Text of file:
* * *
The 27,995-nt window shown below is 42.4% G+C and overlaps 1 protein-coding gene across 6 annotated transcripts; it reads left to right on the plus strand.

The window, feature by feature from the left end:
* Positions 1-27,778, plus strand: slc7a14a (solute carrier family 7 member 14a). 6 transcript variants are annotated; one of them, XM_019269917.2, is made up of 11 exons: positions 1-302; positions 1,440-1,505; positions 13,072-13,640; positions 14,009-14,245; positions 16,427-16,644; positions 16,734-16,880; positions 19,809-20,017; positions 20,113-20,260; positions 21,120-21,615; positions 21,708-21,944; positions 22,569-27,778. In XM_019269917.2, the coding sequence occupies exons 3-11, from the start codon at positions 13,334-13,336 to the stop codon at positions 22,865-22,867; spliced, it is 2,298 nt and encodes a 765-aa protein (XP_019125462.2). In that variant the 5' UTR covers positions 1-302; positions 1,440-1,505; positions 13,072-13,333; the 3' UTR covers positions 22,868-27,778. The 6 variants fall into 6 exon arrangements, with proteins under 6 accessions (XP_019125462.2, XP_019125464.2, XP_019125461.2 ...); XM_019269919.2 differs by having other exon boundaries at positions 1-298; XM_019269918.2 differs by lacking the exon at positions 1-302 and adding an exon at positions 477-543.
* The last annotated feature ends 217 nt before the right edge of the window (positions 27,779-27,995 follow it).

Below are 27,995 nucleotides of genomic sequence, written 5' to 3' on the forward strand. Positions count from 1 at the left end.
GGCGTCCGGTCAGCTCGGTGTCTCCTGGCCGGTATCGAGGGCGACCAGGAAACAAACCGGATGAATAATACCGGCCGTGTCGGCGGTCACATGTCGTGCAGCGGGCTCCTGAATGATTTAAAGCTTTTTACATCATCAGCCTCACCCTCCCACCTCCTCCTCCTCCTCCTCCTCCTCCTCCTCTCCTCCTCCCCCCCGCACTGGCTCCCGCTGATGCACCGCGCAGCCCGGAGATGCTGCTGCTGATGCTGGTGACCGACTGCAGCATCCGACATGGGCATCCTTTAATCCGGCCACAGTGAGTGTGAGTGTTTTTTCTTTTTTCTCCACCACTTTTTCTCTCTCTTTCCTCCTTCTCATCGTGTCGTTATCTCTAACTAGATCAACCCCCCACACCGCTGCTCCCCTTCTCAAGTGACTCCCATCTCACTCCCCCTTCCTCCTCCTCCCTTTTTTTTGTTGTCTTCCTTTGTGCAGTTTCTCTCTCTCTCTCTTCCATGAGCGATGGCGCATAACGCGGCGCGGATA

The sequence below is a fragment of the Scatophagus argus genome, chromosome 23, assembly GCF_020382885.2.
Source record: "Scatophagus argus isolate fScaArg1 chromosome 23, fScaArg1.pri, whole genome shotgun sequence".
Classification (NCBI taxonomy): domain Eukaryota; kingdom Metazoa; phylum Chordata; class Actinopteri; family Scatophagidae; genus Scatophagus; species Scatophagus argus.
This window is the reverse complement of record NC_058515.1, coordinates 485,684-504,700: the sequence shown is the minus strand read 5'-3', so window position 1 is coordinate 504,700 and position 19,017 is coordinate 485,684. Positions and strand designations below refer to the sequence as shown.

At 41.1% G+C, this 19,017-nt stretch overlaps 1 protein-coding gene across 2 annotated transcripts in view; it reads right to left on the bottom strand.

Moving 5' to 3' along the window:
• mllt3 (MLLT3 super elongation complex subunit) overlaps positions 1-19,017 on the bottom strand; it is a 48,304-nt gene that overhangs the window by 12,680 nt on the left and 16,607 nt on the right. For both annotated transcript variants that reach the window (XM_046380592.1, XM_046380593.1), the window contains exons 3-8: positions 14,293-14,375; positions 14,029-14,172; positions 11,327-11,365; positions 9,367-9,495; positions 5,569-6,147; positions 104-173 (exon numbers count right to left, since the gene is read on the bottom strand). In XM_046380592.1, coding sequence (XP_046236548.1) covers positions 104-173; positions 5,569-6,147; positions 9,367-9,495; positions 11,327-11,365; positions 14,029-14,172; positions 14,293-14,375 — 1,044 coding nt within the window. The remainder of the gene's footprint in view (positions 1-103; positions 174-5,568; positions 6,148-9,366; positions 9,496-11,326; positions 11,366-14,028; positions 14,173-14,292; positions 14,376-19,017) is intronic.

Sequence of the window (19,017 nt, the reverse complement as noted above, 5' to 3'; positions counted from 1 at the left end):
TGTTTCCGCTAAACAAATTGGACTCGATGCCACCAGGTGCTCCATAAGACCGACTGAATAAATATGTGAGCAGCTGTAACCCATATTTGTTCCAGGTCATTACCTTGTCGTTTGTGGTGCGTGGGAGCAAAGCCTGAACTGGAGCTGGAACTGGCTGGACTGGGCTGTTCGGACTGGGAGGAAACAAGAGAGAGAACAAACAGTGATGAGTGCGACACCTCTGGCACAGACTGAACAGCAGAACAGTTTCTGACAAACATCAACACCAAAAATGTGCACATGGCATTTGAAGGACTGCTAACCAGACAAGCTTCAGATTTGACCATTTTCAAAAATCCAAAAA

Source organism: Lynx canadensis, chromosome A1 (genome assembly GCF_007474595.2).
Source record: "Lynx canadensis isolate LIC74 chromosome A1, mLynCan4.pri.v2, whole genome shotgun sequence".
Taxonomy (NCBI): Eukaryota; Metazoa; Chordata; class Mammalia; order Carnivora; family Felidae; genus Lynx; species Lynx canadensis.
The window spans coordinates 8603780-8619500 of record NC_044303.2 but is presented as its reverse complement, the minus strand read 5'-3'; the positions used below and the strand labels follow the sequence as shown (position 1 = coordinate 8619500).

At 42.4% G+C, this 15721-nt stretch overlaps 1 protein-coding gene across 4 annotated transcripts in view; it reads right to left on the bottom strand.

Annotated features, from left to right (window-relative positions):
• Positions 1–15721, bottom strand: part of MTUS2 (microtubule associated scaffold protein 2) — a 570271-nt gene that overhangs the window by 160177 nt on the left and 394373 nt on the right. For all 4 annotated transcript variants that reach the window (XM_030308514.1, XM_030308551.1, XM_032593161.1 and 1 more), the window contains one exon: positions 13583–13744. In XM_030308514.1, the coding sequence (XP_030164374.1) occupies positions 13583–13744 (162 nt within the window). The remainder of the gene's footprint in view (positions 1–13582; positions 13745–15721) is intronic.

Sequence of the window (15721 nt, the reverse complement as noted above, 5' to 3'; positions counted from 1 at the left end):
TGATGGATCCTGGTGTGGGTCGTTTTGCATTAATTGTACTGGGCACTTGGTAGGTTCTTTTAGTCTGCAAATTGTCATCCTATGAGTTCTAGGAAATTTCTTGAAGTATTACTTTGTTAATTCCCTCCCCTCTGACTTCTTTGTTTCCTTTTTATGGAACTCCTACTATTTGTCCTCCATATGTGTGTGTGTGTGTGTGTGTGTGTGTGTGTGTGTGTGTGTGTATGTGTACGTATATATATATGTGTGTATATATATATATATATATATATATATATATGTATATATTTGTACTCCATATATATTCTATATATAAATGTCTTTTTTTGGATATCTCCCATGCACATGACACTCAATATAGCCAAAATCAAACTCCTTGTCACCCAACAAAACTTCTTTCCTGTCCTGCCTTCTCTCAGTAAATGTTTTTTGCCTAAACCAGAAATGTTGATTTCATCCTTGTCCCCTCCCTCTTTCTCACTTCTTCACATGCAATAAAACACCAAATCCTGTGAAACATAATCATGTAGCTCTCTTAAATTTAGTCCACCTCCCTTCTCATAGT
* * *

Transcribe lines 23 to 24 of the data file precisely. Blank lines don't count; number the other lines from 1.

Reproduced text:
Sequence of the window (15721 nt, the reverse complement as noted above, 5' to 3'; positions counted from 1 at the left end):
TGATGGATCCTGGTGTGGGTCGTTTTGCATTAATTGTACTGGGCACTTGGTAGGTTCTTTTAGTCTGCAAATTGTCATCCTATGAGTTCTAGGAAATTTCTTGAAGTATTACTTTGTTAATTCCCTCCCCTCTGACTTCTTTGTTTCCTTTTTATGGAACTCCTACTATTTGTCCTCCATATGTGTGTGTGTGTGTGTGTGTGTGTGTGTGTGTGTGTGTGTGTATGTGTACGTATATATATATGTGTGTATATATATATATATATATATATATATATATGTATATATTTGTACTCCATATATATTCTATATATAAATGTCTTTTTTTGGATATCTCCCATGCACATGACACTCAATATAGCCAAAATCAAACTCCTTGTCACCCAACAAAACTTCTTTCCTGTCCTGCCTTCTCTCAGTAAATGTTTTTTGCCTAAACCAGAAATGTTGATTTCATCCTTGTCCCCTCCCTCTTTCTCACTTCTTCACATGCAATAAAACACCAAATCCTGTGAAACATAATCATGTAGCTCTCTTAAATTTAGTCCACCTCCCTTCTCATAGT